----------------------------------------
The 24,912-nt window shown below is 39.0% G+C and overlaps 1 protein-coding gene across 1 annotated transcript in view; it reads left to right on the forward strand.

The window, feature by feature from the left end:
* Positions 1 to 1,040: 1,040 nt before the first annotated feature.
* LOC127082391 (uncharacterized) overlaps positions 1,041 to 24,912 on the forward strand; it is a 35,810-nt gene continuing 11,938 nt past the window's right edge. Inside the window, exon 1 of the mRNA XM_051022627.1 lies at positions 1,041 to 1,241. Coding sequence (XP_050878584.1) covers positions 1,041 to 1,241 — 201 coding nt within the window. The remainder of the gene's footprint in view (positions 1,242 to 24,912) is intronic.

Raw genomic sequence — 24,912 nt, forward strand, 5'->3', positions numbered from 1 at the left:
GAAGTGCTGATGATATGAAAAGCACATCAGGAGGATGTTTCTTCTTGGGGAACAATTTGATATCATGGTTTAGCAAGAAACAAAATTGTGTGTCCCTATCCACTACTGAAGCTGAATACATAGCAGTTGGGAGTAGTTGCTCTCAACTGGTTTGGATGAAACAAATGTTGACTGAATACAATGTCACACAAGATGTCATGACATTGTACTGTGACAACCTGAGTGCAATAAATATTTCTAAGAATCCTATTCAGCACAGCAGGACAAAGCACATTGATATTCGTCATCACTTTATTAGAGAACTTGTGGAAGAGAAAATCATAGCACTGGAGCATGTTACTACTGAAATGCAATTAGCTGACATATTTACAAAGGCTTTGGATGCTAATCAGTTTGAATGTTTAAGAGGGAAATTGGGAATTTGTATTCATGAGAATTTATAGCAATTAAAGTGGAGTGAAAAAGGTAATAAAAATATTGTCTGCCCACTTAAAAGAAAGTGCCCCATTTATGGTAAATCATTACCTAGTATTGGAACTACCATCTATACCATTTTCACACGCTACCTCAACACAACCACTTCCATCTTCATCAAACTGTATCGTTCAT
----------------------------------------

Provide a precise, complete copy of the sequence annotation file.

The 24,912-nt window shown below is 39.0% G+C and overlaps 1 protein-coding gene across 1 annotated transcript in view; it reads left to right on the forward strand.

The window, feature by feature from the left end:
* Positions 1 to 1,040: 1,040 nt before the first annotated feature.
* LOC127082391 (uncharacterized) overlaps positions 1,041 to 24,912 on the forward strand; it is a 35,810-nt gene continuing 11,938 nt past the window's right edge. Inside the window, exon 1 of the mRNA XM_051022627.1 lies at positions 1,041 to 1,241. Coding sequence (XP_050878584.1) covers positions 1,041 to 1,241 — 201 coding nt within the window. The remainder of the gene's footprint in view (positions 1,242 to 24,912) is intronic.

Raw genomic sequence — 24,912 nt, forward strand, 5'->3', positions numbered from 1 at the left:
GAAGTGCTGATGATATGAAAAGCACATCAGGAGGATGTTTCTTCTTGGGGAACAATTTGATATCATGGTTTAGCAAGAAACAAAATTGTGTGTCCCTATCCACTACTGAAGCTGAATACATAGCAGTTGGGAGTAGTTGCTCTCAACTGGTTTGGATGAAACAAATGTTGACTGAATACAATGTCACACAAGATGTCATGACATTGTACTGTGACAACCTGAGTGCAATAAATATTTCTAAGAATCCTATTCAGCACAGCAGGACAAAGCACATTGATATTCGTCATCACTTTATTAGAGAACTTGTGGAAGAGAAAATCATAGCACTGGAGCATGTTACTACTGAAATGCAATTAGCTGACATATTTACAAAGGCTTTGGATGCTAATCAGTTTGAATGTTTAAGAGGGAAATTGGGAATTTGTATTCATGAGAATTTATAGCAATTAAAGTGGAGTGAAAAAGGTAATAAAAATATTGTCTGCCCACTTAAAAGAAAGTGCCCCATTTATGGTAAATCATTACCTAGTATTGGAACTACCATCTATACCATTTTCACACGCTACCTCAACACAACCACTTCCATCTTCATCAAACTGTATCGTTCAT